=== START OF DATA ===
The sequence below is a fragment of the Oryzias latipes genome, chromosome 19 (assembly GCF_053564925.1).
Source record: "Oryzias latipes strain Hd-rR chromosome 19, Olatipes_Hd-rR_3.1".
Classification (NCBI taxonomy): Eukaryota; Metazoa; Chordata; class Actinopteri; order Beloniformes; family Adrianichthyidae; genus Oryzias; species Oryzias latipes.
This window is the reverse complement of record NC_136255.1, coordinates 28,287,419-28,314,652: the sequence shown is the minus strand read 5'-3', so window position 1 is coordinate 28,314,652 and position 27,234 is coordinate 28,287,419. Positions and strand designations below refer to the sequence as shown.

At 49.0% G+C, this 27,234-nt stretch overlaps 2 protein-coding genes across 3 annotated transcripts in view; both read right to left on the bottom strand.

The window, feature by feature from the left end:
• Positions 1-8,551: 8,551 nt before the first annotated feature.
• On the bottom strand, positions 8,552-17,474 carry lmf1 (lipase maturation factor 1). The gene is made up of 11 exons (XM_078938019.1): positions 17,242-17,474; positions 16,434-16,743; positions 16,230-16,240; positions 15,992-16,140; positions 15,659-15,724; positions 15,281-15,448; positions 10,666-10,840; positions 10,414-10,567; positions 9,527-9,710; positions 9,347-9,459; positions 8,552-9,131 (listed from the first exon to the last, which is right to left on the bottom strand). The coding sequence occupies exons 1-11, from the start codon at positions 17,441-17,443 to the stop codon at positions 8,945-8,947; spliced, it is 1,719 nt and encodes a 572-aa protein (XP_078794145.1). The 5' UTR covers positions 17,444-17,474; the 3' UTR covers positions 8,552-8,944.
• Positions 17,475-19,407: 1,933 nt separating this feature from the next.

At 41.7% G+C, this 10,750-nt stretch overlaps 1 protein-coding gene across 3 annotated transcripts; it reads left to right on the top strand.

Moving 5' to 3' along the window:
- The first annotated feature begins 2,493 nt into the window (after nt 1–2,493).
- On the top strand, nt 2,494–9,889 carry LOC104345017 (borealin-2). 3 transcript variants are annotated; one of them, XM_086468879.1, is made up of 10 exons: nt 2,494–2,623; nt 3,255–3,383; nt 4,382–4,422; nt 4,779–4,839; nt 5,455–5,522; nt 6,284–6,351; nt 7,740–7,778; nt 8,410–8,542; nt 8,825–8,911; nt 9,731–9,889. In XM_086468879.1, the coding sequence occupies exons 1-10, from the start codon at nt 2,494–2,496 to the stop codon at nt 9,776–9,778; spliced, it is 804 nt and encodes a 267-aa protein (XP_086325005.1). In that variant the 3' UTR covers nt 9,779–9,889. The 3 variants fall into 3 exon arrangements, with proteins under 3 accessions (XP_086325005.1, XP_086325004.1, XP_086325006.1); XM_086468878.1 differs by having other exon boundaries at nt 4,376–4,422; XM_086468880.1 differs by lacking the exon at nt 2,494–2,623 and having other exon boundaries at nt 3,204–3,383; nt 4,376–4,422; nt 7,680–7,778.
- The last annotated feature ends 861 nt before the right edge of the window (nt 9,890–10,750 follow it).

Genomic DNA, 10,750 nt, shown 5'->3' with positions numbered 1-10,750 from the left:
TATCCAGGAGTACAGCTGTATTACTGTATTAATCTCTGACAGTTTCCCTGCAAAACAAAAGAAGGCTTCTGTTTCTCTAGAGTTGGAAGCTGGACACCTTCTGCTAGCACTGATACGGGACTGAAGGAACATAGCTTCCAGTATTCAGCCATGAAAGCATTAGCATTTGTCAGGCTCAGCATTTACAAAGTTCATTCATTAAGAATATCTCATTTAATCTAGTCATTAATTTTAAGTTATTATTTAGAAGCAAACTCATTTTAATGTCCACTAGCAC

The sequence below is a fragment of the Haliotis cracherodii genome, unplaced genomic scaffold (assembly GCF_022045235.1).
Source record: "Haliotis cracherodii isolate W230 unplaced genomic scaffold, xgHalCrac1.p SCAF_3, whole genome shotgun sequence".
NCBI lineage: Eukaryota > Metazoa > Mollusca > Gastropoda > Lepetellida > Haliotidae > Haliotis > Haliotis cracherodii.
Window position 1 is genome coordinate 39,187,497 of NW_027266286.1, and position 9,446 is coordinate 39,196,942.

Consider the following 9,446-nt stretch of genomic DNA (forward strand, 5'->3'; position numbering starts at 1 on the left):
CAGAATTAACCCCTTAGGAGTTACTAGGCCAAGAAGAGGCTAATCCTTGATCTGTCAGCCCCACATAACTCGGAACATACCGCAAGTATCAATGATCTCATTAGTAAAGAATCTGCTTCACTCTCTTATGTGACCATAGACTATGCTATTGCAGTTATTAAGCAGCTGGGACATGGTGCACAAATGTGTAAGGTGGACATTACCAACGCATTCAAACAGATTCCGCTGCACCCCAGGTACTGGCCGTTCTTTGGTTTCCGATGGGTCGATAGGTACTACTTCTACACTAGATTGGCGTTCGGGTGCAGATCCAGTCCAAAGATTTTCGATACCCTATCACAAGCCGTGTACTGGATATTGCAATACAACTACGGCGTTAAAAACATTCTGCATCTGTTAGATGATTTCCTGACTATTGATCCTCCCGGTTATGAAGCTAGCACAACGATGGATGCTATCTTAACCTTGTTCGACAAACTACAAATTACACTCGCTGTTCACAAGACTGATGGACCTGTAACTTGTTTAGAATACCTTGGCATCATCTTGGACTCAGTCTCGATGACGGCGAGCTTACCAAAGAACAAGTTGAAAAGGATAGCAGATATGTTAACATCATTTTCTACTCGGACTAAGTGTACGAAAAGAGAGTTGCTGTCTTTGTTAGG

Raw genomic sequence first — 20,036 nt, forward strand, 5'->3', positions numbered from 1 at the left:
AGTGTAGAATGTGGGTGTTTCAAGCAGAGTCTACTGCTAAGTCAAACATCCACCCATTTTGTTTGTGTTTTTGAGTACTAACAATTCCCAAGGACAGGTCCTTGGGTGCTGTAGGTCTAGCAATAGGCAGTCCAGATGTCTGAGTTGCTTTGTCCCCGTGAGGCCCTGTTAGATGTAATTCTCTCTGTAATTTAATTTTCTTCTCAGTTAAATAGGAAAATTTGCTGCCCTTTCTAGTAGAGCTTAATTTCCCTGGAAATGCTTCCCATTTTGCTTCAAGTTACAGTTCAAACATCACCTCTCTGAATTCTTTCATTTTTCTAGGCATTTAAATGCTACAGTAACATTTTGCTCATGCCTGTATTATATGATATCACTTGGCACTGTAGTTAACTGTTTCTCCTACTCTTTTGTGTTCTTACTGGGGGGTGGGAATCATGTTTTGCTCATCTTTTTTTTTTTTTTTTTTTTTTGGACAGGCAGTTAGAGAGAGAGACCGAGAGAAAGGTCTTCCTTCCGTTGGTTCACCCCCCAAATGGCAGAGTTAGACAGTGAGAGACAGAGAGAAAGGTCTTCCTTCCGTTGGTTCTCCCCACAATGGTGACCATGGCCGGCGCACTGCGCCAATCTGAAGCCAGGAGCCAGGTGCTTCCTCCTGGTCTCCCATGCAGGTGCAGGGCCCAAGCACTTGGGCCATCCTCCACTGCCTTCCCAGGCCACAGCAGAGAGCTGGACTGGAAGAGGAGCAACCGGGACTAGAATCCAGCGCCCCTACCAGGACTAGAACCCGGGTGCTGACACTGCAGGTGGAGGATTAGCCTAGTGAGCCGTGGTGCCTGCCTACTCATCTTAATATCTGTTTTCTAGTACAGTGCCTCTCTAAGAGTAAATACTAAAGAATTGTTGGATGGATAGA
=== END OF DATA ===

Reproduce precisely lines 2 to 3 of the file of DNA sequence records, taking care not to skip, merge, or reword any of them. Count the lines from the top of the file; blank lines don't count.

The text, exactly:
Source record: "Oryzias latipes strain Hd-rR chromosome 19, Olatipes_Hd-rR_3.1".
Classification (NCBI taxonomy): Eukaryota; Metazoa; Chordata; class Actinopteri; order Beloniformes; family Adrianichthyidae; genus Oryzias; species Oryzias latipes.